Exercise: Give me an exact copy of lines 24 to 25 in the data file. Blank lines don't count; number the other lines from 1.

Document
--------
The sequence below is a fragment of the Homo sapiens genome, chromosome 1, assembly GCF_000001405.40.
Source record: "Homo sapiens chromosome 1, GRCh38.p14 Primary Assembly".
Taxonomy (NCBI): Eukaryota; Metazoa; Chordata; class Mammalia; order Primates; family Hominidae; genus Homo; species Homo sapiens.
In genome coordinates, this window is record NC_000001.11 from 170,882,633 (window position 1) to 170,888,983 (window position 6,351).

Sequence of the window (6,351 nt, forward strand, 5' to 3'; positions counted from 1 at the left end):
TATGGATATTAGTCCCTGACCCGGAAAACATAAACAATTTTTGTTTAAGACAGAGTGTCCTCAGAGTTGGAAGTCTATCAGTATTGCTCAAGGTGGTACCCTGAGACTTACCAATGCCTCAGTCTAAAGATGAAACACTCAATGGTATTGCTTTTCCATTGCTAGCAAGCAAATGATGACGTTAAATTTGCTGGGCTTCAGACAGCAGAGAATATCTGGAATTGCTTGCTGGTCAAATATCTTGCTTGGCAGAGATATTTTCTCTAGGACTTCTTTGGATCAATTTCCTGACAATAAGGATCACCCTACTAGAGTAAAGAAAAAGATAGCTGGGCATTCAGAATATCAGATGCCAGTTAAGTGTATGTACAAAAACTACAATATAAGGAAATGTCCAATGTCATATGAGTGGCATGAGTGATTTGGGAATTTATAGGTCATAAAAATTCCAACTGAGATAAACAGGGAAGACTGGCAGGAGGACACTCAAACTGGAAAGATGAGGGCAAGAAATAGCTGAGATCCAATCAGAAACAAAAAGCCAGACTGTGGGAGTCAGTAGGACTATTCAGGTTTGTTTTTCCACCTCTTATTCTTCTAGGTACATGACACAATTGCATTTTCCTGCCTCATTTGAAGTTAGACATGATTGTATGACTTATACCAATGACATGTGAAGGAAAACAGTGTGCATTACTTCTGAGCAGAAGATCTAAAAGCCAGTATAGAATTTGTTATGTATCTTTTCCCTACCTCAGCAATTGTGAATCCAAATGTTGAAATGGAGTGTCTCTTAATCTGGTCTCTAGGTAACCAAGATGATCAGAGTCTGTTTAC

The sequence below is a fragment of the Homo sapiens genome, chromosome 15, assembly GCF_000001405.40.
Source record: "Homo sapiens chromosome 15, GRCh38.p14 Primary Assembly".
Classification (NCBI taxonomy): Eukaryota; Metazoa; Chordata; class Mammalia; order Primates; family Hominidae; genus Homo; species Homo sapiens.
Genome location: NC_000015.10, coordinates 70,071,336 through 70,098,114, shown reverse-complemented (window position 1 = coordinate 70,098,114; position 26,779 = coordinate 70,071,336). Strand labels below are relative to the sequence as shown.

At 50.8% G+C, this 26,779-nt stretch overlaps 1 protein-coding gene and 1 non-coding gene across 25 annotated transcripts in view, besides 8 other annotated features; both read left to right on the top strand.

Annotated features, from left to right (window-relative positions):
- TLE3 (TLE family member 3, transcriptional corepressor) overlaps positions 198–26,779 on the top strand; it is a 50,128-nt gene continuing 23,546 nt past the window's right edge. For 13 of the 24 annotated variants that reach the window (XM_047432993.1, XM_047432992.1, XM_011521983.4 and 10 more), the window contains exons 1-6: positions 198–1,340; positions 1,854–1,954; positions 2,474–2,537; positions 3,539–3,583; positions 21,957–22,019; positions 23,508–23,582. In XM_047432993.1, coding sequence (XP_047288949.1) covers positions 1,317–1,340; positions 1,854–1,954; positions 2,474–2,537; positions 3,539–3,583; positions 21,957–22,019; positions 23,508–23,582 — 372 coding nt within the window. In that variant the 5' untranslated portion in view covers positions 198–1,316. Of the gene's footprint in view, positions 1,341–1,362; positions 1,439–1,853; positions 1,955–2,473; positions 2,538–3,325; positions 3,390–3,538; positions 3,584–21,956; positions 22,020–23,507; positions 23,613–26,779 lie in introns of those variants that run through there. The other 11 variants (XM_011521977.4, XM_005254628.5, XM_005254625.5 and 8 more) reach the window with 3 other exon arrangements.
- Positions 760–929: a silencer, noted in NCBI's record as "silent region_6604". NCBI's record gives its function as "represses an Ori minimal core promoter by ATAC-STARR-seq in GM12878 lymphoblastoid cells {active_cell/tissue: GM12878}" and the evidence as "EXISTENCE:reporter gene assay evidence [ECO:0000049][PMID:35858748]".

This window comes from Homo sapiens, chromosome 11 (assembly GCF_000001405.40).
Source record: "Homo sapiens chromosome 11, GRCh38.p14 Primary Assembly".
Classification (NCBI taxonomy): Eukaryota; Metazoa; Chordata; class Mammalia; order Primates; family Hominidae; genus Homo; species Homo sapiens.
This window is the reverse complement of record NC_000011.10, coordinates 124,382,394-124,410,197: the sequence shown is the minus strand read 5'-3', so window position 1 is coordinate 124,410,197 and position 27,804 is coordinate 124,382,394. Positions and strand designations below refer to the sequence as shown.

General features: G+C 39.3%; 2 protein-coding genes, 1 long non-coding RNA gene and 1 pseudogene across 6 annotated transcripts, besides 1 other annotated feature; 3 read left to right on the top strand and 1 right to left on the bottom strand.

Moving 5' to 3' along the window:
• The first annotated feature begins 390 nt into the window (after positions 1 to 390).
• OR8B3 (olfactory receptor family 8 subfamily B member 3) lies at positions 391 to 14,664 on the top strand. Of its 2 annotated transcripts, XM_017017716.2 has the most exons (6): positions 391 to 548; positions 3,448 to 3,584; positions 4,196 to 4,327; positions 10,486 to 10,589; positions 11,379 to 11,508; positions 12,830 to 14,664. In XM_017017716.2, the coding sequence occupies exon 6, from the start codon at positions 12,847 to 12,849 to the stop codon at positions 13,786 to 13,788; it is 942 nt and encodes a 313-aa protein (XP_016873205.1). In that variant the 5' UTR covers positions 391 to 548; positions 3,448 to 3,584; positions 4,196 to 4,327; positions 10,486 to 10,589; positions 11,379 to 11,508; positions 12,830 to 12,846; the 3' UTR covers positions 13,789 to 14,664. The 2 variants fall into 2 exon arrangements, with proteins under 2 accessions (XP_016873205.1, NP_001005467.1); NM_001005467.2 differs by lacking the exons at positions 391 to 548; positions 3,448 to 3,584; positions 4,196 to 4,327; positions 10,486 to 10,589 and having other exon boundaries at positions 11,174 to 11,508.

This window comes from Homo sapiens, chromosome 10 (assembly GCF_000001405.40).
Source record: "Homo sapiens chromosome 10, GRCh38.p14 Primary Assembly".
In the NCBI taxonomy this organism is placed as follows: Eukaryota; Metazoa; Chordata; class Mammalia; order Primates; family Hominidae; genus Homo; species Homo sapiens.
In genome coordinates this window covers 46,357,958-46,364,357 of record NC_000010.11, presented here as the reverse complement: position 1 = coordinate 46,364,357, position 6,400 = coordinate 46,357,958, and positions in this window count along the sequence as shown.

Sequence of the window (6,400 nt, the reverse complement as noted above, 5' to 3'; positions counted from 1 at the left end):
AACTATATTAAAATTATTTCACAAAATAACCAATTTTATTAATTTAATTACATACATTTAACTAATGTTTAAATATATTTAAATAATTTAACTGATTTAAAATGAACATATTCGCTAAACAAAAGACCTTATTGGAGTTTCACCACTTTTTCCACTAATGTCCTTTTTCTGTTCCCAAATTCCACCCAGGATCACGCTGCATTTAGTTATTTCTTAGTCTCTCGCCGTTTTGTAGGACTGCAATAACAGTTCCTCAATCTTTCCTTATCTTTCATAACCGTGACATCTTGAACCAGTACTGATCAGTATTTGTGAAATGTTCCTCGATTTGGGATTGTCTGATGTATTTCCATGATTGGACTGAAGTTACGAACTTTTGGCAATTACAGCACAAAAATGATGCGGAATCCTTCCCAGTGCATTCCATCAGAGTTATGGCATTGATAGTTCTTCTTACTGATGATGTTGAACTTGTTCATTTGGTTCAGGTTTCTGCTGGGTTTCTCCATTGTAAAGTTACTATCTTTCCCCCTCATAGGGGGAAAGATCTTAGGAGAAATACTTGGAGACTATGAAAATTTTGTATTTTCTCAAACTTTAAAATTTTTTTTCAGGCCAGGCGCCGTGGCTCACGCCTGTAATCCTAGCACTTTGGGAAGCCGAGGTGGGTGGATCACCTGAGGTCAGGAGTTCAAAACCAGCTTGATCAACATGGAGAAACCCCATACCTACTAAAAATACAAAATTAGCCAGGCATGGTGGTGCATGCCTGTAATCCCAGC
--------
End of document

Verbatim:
Source record: "Homo sapiens chromosome 10, GRCh38.p14 Primary Assembly".
In the NCBI taxonomy this organism is placed as follows: Eukaryota; Metazoa; Chordata; class Mammalia; order Primates; family Hominidae; genus Homo; species Homo sapiens.